These grave difficulties confronting the diplomatic track at the moment necessitate serious attention, support and funding for the parallel bottom-up approach that concentrates on positive changes on the ground. The PA state and institution building program announced this summer is increasingly being recognized in Washington and by the administration as an essential component in the array of necessary measures required to produce a successful peace initiative. Recent remarks by Mitchell urging international donors to support the program indicate that it is starting to become an integral part of the administration’s agenda, and not a minute too soon. The program, which would unilaterally develop Palestinian administrative, infrastructural and economic institutions with an eye to independence in the near future, provides a parallel track that is entirely supportive of the diplomatic register, and provides an alternative source of momentum towards peace that is independent of a diplomatic process which can and is now being greatly complicated by political considerations. It is nonviolent, constructive, not inimical to any of Israel’s legitimate interests or concerns, and has been rhetorically supported by almost all international actors.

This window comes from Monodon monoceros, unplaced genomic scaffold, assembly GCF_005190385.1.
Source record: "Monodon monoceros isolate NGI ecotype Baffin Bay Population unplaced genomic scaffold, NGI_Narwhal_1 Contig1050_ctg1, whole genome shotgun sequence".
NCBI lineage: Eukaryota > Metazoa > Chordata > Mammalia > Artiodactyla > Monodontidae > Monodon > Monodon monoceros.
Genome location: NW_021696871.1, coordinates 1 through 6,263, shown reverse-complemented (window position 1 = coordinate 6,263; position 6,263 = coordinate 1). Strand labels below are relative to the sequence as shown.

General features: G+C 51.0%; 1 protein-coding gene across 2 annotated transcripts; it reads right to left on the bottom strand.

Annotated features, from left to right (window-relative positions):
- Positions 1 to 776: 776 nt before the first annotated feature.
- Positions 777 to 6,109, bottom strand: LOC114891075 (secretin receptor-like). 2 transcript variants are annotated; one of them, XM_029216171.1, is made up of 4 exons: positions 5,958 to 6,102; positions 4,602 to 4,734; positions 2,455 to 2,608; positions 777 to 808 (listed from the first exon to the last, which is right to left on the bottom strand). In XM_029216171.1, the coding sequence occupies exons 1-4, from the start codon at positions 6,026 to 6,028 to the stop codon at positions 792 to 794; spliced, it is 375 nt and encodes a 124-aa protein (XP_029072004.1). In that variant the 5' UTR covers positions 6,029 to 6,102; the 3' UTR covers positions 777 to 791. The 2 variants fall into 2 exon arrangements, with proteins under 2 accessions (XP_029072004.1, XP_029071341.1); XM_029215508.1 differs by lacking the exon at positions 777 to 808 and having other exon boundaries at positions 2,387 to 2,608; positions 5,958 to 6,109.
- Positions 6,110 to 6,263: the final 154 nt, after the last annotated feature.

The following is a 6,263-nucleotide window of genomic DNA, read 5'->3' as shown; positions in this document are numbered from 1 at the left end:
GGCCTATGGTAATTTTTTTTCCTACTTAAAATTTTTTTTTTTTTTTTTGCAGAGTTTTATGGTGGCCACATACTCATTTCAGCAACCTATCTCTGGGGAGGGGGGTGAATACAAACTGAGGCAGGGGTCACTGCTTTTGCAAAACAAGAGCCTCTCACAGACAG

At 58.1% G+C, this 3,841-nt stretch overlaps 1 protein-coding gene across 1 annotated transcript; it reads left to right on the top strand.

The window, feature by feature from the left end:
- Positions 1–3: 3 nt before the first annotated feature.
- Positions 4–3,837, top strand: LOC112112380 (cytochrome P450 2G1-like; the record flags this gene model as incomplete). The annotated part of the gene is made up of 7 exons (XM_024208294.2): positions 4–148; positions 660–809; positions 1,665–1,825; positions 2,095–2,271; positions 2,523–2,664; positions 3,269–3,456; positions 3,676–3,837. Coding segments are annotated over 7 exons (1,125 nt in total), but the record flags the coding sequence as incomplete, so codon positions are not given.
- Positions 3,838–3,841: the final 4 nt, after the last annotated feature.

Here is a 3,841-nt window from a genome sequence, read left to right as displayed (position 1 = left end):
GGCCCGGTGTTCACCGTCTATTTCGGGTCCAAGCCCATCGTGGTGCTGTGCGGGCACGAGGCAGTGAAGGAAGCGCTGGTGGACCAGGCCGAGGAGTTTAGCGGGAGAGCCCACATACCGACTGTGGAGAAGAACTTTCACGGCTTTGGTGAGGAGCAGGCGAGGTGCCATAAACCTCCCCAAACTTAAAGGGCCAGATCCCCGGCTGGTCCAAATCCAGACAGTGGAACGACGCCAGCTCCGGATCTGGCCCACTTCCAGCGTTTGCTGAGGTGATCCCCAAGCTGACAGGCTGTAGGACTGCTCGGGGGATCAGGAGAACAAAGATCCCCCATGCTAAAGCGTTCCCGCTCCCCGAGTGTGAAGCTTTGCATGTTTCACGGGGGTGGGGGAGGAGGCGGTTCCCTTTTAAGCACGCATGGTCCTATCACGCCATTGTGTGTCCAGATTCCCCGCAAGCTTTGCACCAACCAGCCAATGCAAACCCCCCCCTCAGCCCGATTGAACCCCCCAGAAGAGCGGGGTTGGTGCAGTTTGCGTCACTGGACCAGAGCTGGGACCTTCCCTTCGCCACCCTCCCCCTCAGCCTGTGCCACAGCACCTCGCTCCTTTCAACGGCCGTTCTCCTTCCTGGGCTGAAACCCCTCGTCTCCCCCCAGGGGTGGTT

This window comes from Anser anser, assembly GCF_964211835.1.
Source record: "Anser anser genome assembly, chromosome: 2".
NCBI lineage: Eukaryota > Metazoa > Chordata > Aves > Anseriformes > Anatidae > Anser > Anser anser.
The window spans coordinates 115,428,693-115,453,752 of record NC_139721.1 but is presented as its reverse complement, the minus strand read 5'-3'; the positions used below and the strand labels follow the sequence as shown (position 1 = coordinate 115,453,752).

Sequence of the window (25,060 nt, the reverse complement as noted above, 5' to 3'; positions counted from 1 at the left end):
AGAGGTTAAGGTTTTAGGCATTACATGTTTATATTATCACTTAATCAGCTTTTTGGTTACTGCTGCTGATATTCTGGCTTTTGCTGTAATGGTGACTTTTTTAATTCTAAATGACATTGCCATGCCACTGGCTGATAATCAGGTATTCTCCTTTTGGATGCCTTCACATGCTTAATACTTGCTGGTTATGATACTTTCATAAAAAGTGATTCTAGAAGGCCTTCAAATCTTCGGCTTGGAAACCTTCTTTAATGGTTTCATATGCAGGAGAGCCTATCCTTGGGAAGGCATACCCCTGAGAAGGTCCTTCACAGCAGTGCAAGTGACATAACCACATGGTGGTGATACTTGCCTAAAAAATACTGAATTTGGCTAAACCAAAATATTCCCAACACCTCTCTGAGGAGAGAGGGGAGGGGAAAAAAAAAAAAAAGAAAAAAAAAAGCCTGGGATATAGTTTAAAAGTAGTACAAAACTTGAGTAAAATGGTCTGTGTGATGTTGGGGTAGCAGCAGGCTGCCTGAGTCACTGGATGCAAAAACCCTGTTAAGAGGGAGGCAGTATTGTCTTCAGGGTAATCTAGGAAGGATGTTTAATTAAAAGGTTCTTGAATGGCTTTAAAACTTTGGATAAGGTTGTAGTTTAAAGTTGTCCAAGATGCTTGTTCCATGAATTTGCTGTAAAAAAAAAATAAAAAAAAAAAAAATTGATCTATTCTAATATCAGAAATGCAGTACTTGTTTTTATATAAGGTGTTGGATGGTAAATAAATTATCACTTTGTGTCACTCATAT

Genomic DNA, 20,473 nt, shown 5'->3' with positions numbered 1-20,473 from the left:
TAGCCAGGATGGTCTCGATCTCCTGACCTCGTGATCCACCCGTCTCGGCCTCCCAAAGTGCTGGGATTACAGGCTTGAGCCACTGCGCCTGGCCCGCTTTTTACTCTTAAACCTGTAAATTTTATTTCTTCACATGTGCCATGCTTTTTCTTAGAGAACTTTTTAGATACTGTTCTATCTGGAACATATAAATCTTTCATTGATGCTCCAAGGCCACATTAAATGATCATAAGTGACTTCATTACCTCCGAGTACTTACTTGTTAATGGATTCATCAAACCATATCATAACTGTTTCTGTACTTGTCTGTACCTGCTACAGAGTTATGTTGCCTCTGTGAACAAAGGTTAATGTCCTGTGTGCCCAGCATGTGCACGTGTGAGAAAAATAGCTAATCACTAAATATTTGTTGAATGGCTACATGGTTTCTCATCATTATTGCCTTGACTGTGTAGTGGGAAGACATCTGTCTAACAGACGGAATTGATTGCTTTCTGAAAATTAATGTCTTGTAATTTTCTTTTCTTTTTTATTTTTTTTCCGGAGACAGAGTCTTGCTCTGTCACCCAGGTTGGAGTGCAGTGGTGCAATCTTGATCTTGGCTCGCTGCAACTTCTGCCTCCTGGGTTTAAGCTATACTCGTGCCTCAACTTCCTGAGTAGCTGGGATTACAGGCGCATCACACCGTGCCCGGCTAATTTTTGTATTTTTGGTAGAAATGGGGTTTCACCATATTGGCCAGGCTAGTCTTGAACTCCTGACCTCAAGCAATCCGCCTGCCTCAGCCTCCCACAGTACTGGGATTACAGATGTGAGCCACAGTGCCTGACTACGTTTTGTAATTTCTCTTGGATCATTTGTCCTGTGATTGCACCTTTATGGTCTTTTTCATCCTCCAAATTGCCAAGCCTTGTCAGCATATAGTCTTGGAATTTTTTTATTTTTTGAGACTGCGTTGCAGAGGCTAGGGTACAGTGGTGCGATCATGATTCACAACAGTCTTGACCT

Now is the time for the United States and the rest of the international community to take advantage of this crucial component of Middle East peace-building. The state and institution building agenda has been almost universally praised, but has also been far too often ignored or treated casually, and has not enjoyed the attention or support it deserves from governments, multilateral institutions, corporations, NGOs or the media. While it is essential that the Obama administration continue to pursue the top-down diplomatic agenda with as much vigor, wisdom and caution possible, it is just as important for all actors to embrace and engage with the bottom-up state and institution building plan that will complement, reinforce and protect the diplomatic track, and lay the essential components on the ground for a Palestinian state, when it is established, to be successful.